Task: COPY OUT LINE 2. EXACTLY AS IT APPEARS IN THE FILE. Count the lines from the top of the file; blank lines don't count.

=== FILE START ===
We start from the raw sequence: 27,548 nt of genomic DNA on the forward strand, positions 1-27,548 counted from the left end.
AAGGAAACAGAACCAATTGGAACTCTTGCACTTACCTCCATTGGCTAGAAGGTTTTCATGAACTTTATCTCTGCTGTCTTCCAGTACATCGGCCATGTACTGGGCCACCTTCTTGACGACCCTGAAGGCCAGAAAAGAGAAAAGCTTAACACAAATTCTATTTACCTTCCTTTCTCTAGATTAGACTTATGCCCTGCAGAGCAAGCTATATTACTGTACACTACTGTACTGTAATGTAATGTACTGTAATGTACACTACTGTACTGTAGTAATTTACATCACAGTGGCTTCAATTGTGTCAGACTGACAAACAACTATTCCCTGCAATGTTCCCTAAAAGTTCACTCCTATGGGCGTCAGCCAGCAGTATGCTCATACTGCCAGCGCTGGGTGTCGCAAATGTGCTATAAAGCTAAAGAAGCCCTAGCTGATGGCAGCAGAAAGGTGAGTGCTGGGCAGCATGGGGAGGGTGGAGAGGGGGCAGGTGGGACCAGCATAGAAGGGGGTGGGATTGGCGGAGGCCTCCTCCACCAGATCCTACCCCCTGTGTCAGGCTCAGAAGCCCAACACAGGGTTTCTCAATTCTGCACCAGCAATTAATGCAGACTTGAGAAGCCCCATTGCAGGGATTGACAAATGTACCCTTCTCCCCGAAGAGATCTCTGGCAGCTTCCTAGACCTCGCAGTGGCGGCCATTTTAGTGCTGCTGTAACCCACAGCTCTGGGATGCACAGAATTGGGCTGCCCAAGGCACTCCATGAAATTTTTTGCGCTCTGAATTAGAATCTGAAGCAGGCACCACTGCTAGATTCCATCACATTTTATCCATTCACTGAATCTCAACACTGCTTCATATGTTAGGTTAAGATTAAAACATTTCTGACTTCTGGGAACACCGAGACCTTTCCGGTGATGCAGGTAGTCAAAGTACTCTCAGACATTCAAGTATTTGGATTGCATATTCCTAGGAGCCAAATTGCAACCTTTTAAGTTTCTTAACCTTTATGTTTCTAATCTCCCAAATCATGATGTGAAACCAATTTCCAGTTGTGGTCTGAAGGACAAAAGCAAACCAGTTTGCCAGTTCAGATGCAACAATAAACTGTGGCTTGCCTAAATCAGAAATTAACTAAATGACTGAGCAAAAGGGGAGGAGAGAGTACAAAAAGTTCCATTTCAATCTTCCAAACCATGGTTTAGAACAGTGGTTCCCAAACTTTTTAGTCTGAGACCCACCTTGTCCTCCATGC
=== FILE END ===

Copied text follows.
AAGGAAACAGAACCAATTGGAACTCTTGCACTTACCTCCATTGGCTAGAAGGTTTTCATGAACTTTATCTCTGCTGTCTTCCAGTACATCGGCCATGTACTGGGCCACCTTCTTGACGACCCTGAAGGCCAGAAAAGAGAAAAGCTTAACACAAATTCTATTTACCTTCCTTTCTCTAGATTAGACTTATGCCCTGCAGAGCAAGCTATATTACTGTACACTACTGTACTGTAATGTAATGTACTGTAATGTACACTACTGTACTGTAGTAATTTACATCACAGTGGCTTCAATTGTGTCAGACTGACAAACAACTATTCCCTGCAATGTTCCCTAAAAGTTCACTCCTATGGGCGTCAGCCAGCAGTATGCTCATACTGCCAGCGCTGGGTGTCGCAAATGTGCTATAAAGCTAAAGAAGCCCTAGCTGATGGCAGCAGAAAGGTGAGTGCTGGGCAGCATGGGGAGGGTGGAGAGGGGGCAGGTGGGACCAGCATAGAAGGGGGTGGGATTGGCGGAGGCCTCCTCCACCAGATCCTACCCCCTGTGTCAGGCTCAGAAGCCCAACACAGGGTTTCTCAATTCTGCACCAGCAATTAATGCAGACTTGAGAAGCCCCATTGCAGGGATTGACAAATGTACCCTTCTCCCCGAAGAGATCTCTGGCAGCTTCCTAGACCTCGCAGTGGCGGCCATTTTAGTGCTGCTGTAACCCACAGCTCTGGGATGCACAGAATTGGGCTGCCCAAGGCACTCCATGAAATTTTTTGCGCTCTGAATTAGAATCTGAAGCAGGCACCACTGCTAGATTCCATCACATTTTATCCATTCACTGAATCTCAACACTGCTTCATATGTTAGGTTAAGATTAAAACATTTCTGACTTCTGGGAACACCGAGACCTTTCCGGTGATGCAGGTAGTCAAAGTACTCTCAGACATTCAAGTATTTGGATTGCATATTCCTAGGAGCCAAATTGCAACCTTTTAAGTTTCTTAACCTTTATGTTTCTAATCTCCCAAATCATGATGTGAAACCAATTTCCAGTTGTGGTCTGAAGGACAAAAGCAAACCAGTTTGCCAGTTCAGATGCAACAATAAACTGTGGCTTGCCTAAATCAGAAATTAACTAAATGACTGAGCAAAAGGGGAGGAGAGAGTACAAAAAGTTCCATTTCAATCTTCCAAACCATGGTTTAGAACAGTGGTTCCCAAACTTTTTAGTCTGAGACCCACCTTGTCCTCCATGC